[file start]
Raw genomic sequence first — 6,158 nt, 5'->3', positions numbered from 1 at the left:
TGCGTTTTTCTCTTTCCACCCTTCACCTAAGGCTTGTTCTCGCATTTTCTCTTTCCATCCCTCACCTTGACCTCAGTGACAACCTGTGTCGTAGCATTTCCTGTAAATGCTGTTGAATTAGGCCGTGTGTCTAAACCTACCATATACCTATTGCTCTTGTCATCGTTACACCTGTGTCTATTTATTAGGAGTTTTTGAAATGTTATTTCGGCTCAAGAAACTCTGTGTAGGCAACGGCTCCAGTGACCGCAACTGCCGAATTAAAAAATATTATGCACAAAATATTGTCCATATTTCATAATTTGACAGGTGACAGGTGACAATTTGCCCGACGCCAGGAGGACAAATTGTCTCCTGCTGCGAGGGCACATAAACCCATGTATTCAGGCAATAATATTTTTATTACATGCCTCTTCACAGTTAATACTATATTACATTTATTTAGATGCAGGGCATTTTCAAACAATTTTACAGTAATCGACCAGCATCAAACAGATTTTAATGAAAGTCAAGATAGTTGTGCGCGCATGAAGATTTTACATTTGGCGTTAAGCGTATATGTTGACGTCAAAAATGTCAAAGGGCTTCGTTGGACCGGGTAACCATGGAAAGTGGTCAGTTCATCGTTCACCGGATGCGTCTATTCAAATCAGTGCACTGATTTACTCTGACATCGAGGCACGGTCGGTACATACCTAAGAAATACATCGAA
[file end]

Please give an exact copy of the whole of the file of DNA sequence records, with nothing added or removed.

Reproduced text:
Raw genomic sequence first — 6,158 nt, 5'->3', positions numbered from 1 at the left:
TGCGTTTTTCTCTTTCCACCCTTCACCTAAGGCTTGTTCTCGCATTTTCTCTTTCCATCCCTCACCTTGACCTCAGTGACAACCTGTGTCGTAGCATTTCCTGTAAATGCTGTTGAATTAGGCCGTGTGTCTAAACCTACCATATACCTATTGCTCTTGTCATCGTTACACCTGTGTCTATTTATTAGGAGTTTTTGAAATGTTATTTCGGCTCAAGAAACTCTGTGTAGGCAACGGCTCCAGTGACCGCAACTGCCGAATTAAAAAATATTATGCACAAAATATTGTCCATATTTCATAATTTGACAGGTGACAGGTGACAATTTGCCCGACGCCAGGAGGACAAATTGTCTCCTGCTGCGAGGGCACATAAACCCATGTATTCAGGCAATAATATTTTTATTACATGCCTCTTCACAGTTAATACTATATTACATTTATTTAGATGCAGGGCATTTTCAAACAATTTTACAGTAATCGACCAGCATCAAACAGATTTTAATGAAAGTCAAGATAGTTGTGCGCGCATGAAGATTTTACATTTGGCGTTAAGCGTATATGTTGACGTCAAAAATGTCAAAGGGCTTCGTTGGACCGGGTAACCATGGAAAGTGGTCAGTTCATCGTTCACCGGATGCGTCTATTCAAATCAGTGCACTGATTTACTCTGACATCGAGGCACGGTCGGTACATACCTAAGAAATACATCGAA